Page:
There was once a time when the Nissan 370Z would not have made it in under the price cap for our list of cheap sports cars, but a recent decision at corporate to drop the starting sticker for the coupe to $29,995 for 2016 allows you to save a whopping $10k over what it cost to get behind the wheel of the Z the previous year. The 2016 Nissan 370Z doesn't skimp on any of the performance offered by the 2015 car, as a 332 horsepower, 3.7-liter V-6 is still found between the front fenders (where it also generates 270 lb-ft of torque). The six-speed manual gearbox that comes standard with the Nissan allows it to hit 60-mph in 5.3 seconds, while a seven-speed automatic is available for those who would rather not shift themselves.
The 2015 Hyundai Genesis Coupe might have been whittled down to a single model - the V-6 is now the only available power plant with the car - but that hasn’t hurt its estimation in our eyes. The 3.8-liter mill in the Hyundai Genesis Coupe grinds out 348 horsepower and 295 lb-ft of torque, and you can select either a six-speed manual or an eight-speed automatic transmission to go with that respectable level of grunt. Step up to the still-affordable R-Spec trim and you'll benefit from track-ready brakes and suspension tuning, as well as a limited-slip rear differential to help keep things under control with the go-pedal down.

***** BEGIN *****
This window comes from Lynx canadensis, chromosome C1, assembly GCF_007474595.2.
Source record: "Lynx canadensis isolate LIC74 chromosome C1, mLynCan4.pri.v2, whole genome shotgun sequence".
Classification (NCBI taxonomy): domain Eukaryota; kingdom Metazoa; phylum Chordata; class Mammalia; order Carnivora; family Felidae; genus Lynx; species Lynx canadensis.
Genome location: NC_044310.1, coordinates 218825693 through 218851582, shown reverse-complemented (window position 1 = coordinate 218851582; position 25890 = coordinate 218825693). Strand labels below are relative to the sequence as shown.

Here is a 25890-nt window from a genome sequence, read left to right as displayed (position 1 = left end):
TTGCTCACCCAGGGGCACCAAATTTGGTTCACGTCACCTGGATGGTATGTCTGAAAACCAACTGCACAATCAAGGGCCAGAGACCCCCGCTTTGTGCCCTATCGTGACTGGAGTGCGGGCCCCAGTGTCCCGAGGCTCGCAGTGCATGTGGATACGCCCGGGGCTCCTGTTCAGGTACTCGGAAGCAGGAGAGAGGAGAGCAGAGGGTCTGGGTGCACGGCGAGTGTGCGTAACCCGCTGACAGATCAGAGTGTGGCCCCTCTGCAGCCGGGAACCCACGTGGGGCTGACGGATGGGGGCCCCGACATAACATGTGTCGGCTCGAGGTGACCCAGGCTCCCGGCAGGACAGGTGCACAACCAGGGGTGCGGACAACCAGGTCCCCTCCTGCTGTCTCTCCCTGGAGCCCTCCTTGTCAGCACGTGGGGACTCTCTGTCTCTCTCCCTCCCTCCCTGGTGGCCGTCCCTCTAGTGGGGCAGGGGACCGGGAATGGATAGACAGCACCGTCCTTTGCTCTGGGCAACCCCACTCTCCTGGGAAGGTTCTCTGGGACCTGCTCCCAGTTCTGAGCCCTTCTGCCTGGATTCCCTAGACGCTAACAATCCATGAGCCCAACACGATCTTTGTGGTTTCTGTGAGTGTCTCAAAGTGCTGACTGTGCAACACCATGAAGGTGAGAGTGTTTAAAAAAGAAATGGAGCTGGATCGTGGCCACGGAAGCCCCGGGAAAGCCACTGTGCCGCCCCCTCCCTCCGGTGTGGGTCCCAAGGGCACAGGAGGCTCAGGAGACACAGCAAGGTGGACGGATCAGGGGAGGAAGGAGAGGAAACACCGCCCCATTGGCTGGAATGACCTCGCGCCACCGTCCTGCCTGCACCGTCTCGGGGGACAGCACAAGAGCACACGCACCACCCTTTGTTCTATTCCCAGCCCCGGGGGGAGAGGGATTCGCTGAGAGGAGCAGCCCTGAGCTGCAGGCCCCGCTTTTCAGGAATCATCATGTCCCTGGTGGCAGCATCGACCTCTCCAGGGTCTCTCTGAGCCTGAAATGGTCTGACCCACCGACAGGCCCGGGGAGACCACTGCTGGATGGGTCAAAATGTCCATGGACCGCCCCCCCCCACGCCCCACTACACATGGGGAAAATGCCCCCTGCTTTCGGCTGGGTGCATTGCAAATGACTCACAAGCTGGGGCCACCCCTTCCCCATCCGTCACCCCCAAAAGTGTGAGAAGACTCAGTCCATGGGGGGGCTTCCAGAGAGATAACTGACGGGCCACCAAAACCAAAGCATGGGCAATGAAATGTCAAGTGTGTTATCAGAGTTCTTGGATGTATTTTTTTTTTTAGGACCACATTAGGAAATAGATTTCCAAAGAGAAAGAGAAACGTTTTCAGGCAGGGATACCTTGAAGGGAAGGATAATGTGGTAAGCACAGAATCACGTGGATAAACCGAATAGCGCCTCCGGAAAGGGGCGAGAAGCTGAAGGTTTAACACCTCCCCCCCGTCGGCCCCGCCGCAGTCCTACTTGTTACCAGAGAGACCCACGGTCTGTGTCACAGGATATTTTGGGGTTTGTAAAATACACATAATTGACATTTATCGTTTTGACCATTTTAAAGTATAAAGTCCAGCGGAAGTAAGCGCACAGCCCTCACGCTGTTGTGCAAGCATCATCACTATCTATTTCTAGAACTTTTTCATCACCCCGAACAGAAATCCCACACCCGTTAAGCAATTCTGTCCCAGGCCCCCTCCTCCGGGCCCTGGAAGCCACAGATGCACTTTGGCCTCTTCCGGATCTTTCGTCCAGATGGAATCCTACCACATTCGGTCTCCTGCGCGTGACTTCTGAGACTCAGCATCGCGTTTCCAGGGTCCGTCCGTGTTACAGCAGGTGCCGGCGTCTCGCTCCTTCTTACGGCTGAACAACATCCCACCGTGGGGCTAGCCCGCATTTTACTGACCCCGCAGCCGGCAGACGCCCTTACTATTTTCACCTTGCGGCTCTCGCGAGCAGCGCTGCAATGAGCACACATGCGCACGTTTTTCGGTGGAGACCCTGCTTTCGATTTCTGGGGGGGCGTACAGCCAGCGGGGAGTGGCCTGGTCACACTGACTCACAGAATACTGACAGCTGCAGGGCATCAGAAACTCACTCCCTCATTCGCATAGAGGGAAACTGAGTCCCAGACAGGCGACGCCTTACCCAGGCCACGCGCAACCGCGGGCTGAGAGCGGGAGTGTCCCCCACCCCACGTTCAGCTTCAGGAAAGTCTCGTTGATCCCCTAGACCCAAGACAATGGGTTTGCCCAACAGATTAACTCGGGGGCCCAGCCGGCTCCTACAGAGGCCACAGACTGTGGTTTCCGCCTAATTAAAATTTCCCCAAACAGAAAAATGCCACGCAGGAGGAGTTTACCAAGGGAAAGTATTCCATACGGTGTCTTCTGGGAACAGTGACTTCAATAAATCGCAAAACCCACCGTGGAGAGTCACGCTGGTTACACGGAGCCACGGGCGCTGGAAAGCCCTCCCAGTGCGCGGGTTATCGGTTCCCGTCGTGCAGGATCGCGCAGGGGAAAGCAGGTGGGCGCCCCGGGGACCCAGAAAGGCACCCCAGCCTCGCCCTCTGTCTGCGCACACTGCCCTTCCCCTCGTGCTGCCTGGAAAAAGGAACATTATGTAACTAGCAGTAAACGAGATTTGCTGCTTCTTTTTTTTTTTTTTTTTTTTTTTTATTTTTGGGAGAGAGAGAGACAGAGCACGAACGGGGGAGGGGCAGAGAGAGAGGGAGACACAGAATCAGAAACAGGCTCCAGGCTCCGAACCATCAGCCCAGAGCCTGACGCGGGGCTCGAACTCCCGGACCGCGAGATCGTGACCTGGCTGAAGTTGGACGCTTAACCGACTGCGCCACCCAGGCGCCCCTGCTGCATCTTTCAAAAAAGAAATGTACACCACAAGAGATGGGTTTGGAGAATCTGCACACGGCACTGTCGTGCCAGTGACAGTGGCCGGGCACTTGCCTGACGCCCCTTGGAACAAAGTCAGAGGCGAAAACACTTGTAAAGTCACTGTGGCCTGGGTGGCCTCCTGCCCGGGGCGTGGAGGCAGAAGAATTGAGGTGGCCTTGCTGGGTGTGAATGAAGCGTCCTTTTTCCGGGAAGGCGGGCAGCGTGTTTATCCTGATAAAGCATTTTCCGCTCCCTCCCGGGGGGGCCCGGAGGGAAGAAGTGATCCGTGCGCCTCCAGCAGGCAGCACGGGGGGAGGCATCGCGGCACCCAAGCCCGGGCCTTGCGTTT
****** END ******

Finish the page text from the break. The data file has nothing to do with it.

The 2015 Mini Cooper John Cooper Works (or JCW) sits at the apex of the tiny car company's line-up, offering as much power and potential as could possible be stuffed inside the hatchback's miniscule package. Power is up to 228 horses and 236 lb-ft of twist thanks to the decision to swap in a 2.0-liter turbocharged four-cylinder engine in place of the standard three-cylinder unit, and the car's suspension, brakes, and aerodynamics have all been cranked up to 11. Manual and automatic six-speed gearboxes are the order of the day with the Mini Cooper John Cooper Works, and the subcompact car happens to be one of the priciest on our list - proving that size and window sticker aren't always related.
The 2015 Subaru WRX joins the crop of newly-minted cheap sports cars, benefiting from a significant overhaul that sees it joining the standard Impreza on the company's most advanced platform. Sedan-only for 2015 - the hatch is history - the Subaru WRX boasts standard all-wheel drive, a brake-based torque vectoring system to help pivot the car through the corners, and a turbocharged, 2.0-liter four-cylinder motor that provides 268 horsepower and 258 lb-ft of torque. In addition to its revised engine, the WRX also delivers the availability of a continuously-variable automatic transmission for the first time in its history, an option that comes with a launch control feature (a six-speed manual gearbox is included free of charge with the Subaru).
Photo by Subaru
The 2015 Ford Focus ST can be thought of as the hot hatch concept on steroids. Featuring a 2.0-liter turbocharged four-cylinder engine tuned to provide 252 horsepower and 270 lb-ft of torque, the Ford Focus ST offers prodigious acceleration from a roll, along with an anti-torque steer system that does its best to corral the front wheels off of the line. The Focus ST's suspension has also been upgraded to help the compact hatchback handle at a level the entry-level Focus could only dream about, and purists will be happy to know that Ford sells the ST exclusively with a six-speed manual transmission.